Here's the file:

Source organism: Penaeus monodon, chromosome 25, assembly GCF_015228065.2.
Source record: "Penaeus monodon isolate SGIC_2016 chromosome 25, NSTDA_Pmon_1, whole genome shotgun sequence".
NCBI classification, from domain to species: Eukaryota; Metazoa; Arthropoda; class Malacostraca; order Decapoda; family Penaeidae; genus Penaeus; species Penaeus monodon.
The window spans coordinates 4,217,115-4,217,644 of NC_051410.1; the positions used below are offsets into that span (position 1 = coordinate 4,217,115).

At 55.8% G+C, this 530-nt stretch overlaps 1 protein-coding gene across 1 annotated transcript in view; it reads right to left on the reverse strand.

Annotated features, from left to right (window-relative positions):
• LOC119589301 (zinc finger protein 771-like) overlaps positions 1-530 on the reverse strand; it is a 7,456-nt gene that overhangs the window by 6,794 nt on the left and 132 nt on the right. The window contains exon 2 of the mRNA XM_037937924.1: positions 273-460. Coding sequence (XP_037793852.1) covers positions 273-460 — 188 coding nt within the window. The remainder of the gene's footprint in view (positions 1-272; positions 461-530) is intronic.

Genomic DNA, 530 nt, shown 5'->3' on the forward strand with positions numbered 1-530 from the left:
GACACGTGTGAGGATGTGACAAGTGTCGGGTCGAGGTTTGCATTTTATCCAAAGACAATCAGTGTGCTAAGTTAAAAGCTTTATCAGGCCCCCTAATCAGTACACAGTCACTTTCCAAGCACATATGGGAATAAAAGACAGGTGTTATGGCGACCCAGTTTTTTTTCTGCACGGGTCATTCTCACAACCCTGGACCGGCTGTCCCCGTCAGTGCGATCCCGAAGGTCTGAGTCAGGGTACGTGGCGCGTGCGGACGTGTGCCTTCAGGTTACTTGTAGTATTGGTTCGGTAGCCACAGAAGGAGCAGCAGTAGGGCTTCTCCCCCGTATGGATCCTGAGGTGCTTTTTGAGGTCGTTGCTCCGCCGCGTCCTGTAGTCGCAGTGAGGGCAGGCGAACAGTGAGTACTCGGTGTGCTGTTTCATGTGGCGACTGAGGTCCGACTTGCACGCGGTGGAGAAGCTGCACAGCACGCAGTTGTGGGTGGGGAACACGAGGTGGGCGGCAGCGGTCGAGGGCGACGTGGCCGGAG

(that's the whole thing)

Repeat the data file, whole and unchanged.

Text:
Source organism: Penaeus monodon, chromosome 25, assembly GCF_015228065.2.
Source record: "Penaeus monodon isolate SGIC_2016 chromosome 25, NSTDA_Pmon_1, whole genome shotgun sequence".
NCBI classification, from domain to species: Eukaryota; Metazoa; Arthropoda; class Malacostraca; order Decapoda; family Penaeidae; genus Penaeus; species Penaeus monodon.
The window spans coordinates 4,217,115-4,217,644 of NC_051410.1; the positions used below are offsets into that span (position 1 = coordinate 4,217,115).

At 55.8% G+C, this 530-nt stretch overlaps 1 protein-coding gene across 1 annotated transcript in view; it reads right to left on the reverse strand.

Annotated features, from left to right (window-relative positions):
• LOC119589301 (zinc finger protein 771-like) overlaps positions 1-530 on the reverse strand; it is a 7,456-nt gene that overhangs the window by 6,794 nt on the left and 132 nt on the right. The window contains exon 2 of the mRNA XM_037937924.1: positions 273-460. Coding sequence (XP_037793852.1) covers positions 273-460 — 188 coding nt within the window. The remainder of the gene's footprint in view (positions 1-272; positions 461-530) is intronic.

Genomic DNA, 530 nt, shown 5'->3' on the forward strand with positions numbered 1-530 from the left:
GACACGTGTGAGGATGTGACAAGTGTCGGGTCGAGGTTTGCATTTTATCCAAAGACAATCAGTGTGCTAAGTTAAAAGCTTTATCAGGCCCCCTAATCAGTACACAGTCACTTTCCAAGCACATATGGGAATAAAAGACAGGTGTTATGGCGACCCAGTTTTTTTTCTGCACGGGTCATTCTCACAACCCTGGACCGGCTGTCCCCGTCAGTGCGATCCCGAAGGTCTGAGTCAGGGTACGTGGCGCGTGCGGACGTGTGCCTTCAGGTTACTTGTAGTATTGGTTCGGTAGCCACAGAAGGAGCAGCAGTAGGGCTTCTCCCCCGTATGGATCCTGAGGTGCTTTTTGAGGTCGTTGCTCCGCCGCGTCCTGTAGTCGCAGTGAGGGCAGGCGAACAGTGAGTACTCGGTGTGCTGTTTCATGTGGCGACTGAGGTCCGACTTGCACGCGGTGGAGAAGCTGCACAGCACGCAGTTGTGGGTGGGGAACACGAGGTGGGCGGCAGCGGTCGAGGGCGACGTGGCCGGAG